Taxville Rd – Taxville Rd and Elizabeth St York (Pavilion, Walking path, Basketball  Court 39°57′41.42″N 76°46′54.08″W)

Gettysburg

The battlefield is an awesome place that you could spend days in.  If you decide to do so there are CD tours you can get at the visitors center that are great.  They tell you where to turn, when to pause the CD etc.  Allow four hours, take a snack or lunch and drinks.  I have done a tour several times, once with the CD.  I suggest you not do this in late June or early July as this is reenactment time and the place is jammed.  I also suggest you do the trip in the summer to get an idea, the men who fought here did that on July 1, 2, and 3 of 1863.  It was hot.  They were in full uniform and carrying weapons and packs.  Forget the battle, just being there was tough.

Army Heritage Center – Carlisle PA

This is a museum that is like no other I have seen.  I have never been in the inside portion but have walked the outside portion several times.  Every time I do it there are more exhibits and more to see.  The outside is a walking path with benches that takes you past and through scenes of battles from the Revolution to at least Vietnam.  It is possiblke for someone with limited mobility or a mobility scooter or wheelchair to see nearly all of the exhibits.  There are WW2 barracks, a Sherman tank, a German screaming 88, a British Retrievement from the war of 1812 complete with a British Flag, Civil War troop camps, an Indian war Fort, a WW1 trench and lots of other things.  A Vietnam chopper sits near the museum, this craft was flown by a man who lives near Carlisle – he learned of it being ‘his’ when he was visiting.  Repaired battle damage looked too familiar, the serial number looked right and a check of his log book said it was.  Next to that bird is what looks like a tank but is not a tank.  It is a tank destroyer.  It has a big gun, is fast, mobile and has little armor. Another display has a chopper that appears to be in flight.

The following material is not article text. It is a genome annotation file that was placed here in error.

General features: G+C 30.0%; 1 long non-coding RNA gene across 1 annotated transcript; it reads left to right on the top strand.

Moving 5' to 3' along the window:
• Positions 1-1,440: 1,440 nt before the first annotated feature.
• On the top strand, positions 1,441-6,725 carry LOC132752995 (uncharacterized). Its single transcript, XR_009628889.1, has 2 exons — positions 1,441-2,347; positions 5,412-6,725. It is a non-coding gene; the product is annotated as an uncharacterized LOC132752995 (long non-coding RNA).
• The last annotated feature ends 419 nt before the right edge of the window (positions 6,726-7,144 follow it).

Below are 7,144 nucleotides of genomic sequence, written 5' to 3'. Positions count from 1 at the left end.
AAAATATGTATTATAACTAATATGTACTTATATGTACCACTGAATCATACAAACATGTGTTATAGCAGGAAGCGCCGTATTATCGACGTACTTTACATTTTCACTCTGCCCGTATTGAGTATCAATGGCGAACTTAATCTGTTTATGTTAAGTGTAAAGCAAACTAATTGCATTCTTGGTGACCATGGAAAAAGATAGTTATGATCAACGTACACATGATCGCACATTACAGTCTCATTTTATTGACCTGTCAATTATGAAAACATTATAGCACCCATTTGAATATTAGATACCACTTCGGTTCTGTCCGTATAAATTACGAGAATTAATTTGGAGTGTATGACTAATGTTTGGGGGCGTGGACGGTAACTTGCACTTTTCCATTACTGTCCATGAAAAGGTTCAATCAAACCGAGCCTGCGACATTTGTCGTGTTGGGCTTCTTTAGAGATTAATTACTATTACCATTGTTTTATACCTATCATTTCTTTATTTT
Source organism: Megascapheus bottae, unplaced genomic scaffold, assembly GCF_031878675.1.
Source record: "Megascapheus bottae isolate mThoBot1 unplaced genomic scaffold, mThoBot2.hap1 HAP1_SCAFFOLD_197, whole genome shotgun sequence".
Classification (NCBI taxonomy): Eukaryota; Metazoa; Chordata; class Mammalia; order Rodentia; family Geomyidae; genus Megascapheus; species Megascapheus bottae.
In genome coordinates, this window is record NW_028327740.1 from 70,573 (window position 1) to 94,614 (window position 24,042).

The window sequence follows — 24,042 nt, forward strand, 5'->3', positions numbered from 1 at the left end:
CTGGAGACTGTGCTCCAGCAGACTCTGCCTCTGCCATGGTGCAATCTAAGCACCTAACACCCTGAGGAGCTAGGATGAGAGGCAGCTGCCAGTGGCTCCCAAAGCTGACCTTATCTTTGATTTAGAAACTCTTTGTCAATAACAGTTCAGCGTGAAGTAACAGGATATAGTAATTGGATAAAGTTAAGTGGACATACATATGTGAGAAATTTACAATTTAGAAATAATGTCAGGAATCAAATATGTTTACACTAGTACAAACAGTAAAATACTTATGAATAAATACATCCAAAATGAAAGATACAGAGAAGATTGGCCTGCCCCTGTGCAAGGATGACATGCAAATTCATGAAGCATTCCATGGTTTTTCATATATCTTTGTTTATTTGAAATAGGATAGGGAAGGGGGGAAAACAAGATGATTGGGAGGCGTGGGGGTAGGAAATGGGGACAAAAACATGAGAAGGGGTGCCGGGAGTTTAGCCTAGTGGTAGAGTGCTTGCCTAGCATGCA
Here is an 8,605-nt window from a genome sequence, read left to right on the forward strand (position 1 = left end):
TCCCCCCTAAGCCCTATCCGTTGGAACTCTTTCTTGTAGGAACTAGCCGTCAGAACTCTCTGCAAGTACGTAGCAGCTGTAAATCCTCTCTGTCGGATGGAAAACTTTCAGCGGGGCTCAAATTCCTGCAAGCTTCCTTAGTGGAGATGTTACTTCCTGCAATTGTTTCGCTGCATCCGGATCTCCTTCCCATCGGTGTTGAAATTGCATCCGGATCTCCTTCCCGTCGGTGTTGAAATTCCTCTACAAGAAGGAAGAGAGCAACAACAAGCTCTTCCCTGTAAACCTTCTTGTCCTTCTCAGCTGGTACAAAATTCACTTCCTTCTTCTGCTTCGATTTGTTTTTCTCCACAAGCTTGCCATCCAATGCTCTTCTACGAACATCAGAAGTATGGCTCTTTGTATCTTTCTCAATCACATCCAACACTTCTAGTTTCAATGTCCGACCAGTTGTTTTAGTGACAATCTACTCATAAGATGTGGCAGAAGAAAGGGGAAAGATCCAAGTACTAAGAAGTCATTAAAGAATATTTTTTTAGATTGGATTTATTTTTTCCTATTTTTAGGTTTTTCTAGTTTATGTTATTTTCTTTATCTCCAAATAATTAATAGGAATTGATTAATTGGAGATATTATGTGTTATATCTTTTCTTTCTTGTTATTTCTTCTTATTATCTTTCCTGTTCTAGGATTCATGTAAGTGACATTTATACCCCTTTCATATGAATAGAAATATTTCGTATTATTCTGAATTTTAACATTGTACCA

Go north from York on Route 74 past Dillsburg (Route 15).  There is a red light at route 174, continue north for about two miles to the next light.  Turn Right and follow signs. It is just over the 81 bridge to the left.  The address is on Army Heritage Drive and Soldiers Drive Carlisle PA.  (40°12′30.70″N  77° 9′33.72″W)  Google Earth shows this under construction. .

Other Parks

There are more than a few other parks in the area that I don’t visit much because I don’t travel the area.  Codorus is really nice near Spring Grove.  The park along Lake Redmond (Jacobus on Route 74) is also nice.  The ones I listed are the ones I use.

Within a few miles of these places are Gettysburg of the Civil War battle, Carlisle – home of Jim Thorpe and Molly Pitcher, York PA – Home of the Revolutions and many other historic sites.  Lancaster with the Amish influence is less than 30 miles from my home.